You find a house that you’re interested in buying only to learn it contains traces of illegal, dangerous drugs.
What do you do?
Taralyn Adams recently fell in love with a house for sale in Sylvan Lake. After hearing rumours of past drug-activity taking place at the residence, she hired a crew for around $1800 to test for any traces of illicit substances.
The tests came back positive for drugs including fentanyl, carfentanil, cocaine and meth. Most traces were detected on walls and in the carpets, while others were detected in the house's duct system.
“I just want people to be more aware of what they’re going into,” Adams says. “Do your due diligence, and that’s not only for purchasers, but even the real estate agents, because their lives are being put at risk.”
Adams says it makes her sick to think of children crawling around in the house touching, or worse, licking the walls. She described feeling hungover the day after she and workers from Trauma Scene Bio Services went in to test the home.
Adams and rdnewsNOW contacted Alberta Health Services to confirm what role they play in a situation such as this.
Dr. Mohammed Mosli, Medical Officer of Health for the Central Zone says their role is to enforce the Public Health Act and that AHS typically deals with rentals and places accessible to the public or connected to a public space, but not private properties.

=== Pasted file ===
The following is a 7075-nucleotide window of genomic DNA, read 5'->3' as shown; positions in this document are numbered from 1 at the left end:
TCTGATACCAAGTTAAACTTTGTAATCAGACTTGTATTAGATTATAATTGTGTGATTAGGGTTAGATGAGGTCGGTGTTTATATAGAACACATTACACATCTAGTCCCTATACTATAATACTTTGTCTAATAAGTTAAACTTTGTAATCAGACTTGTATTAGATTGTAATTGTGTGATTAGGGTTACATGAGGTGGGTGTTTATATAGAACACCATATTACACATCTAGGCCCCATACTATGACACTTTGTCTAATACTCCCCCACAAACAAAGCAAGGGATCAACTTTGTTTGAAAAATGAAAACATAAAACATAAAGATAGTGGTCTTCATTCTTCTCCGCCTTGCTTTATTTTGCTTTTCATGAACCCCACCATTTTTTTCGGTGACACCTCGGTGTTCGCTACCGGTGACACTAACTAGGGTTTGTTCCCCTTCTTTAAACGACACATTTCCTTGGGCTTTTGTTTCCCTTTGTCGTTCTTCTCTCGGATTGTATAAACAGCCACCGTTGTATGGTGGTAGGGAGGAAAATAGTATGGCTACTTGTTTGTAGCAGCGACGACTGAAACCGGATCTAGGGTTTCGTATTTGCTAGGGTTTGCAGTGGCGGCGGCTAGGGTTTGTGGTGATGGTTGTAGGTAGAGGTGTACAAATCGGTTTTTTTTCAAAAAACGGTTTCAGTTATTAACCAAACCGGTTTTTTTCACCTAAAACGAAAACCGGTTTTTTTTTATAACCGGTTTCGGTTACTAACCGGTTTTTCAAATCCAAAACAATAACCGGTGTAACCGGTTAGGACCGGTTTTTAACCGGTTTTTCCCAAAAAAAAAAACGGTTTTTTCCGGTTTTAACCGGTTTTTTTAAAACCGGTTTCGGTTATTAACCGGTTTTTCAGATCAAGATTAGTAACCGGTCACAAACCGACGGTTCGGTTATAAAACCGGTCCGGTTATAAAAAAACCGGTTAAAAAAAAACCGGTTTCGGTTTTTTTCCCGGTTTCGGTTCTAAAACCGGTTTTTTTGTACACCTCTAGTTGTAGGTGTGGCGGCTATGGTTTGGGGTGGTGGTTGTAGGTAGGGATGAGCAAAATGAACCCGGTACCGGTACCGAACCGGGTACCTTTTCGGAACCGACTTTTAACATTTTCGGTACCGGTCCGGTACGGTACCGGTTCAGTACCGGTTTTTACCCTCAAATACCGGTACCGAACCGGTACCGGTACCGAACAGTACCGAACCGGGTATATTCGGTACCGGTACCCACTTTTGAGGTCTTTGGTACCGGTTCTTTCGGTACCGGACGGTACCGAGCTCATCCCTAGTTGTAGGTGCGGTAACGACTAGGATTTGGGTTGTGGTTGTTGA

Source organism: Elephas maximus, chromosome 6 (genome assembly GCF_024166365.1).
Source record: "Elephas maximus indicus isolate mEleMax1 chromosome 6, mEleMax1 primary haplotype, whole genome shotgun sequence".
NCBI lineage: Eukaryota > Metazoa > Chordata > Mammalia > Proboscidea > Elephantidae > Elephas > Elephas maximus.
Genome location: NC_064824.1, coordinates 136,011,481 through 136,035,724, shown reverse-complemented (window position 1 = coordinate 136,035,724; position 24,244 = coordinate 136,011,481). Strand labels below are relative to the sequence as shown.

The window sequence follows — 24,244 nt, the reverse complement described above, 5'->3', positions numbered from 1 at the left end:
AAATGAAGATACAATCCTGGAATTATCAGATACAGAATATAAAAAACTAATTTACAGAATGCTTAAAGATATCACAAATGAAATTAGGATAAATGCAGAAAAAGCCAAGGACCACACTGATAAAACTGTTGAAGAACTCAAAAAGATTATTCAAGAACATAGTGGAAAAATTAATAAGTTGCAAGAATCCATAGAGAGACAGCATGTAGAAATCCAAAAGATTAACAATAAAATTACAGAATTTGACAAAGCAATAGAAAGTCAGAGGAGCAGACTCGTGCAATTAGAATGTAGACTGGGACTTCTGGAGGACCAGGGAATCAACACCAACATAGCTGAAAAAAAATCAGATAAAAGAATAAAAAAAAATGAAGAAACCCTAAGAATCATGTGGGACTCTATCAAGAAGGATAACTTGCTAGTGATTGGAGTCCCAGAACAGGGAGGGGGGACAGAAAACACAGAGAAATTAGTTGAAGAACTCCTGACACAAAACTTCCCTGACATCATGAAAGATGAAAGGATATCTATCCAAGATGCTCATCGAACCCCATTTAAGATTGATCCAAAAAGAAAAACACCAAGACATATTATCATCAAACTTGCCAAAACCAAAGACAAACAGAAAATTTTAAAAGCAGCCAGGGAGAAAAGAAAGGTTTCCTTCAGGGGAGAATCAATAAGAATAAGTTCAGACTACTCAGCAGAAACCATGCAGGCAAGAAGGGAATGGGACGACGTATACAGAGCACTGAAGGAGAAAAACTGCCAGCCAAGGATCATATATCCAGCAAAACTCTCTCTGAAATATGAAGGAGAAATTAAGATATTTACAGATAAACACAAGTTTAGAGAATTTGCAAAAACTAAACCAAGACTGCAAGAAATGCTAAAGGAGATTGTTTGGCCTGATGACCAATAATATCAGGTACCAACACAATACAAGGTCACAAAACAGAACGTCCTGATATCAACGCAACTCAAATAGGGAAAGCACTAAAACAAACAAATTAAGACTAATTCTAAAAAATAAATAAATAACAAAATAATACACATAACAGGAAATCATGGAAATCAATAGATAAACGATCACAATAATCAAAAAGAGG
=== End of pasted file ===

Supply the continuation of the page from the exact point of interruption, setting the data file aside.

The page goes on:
“The advice we can give is if that property has been the site of fentanyl or any other powdered drug use, then we do recommend cleaning and washing with water and detergent,” Mosli says, speaking in general terms – not of this specific case.
“However, if it’s more like a production facility then a more specialized service would be required and the potential owner or person who is aiming to live in that property can consult a more specialized hazardous material cleaning or remediation service.”
Adams, who is no longer pursuing the house, says Trauma Scene recommended remediation work costing about $28,000.
AHS also sent a letter to Chad Jensen, the listing realtor for the foreclosed home, recommending he ensure people are informed before entering the house that there are traces of drugs present.
Jensen, a realtor in the area for 23 years, says he is obligated to follow through on that advice due to Real Estate Council of Alberta regulations.
“These are very high-risk properties. Anytime a purchaser is buying those types of properties, they need to be educated that there are no warranties or representations,” he says. “Doing those extra tests may be beneficial to make sure you know what you’re buying.”
Jensen says it’s next to impossible for a realtor to know about these types of circumstances without tests being done.
“Unfortunately, without a history on the property, we don’t know anything more than the buyers until it has been discovered by an inspection. We try to gather as many facts as we can on the property, but with foreclosures, when we list the property, there is no history,” he explains.
“The bank doesn’t know anything about it other than the previous buyer. Sometimes the heat’s been turned off over the winter so pipes are frozen, and sometimes there are mould issues.”
Adams says the moral of the story is preventing something potentially tragic.
“I would just like that not to happen to somebody,” she says. “Not be blindsided and move into the home and the worst possible outcome to happen, like a child rolling around in the carpet where there’s carfentanil.”
The home at 7 Hendrickson Bay is expected to be re-listed following a new appraisal.
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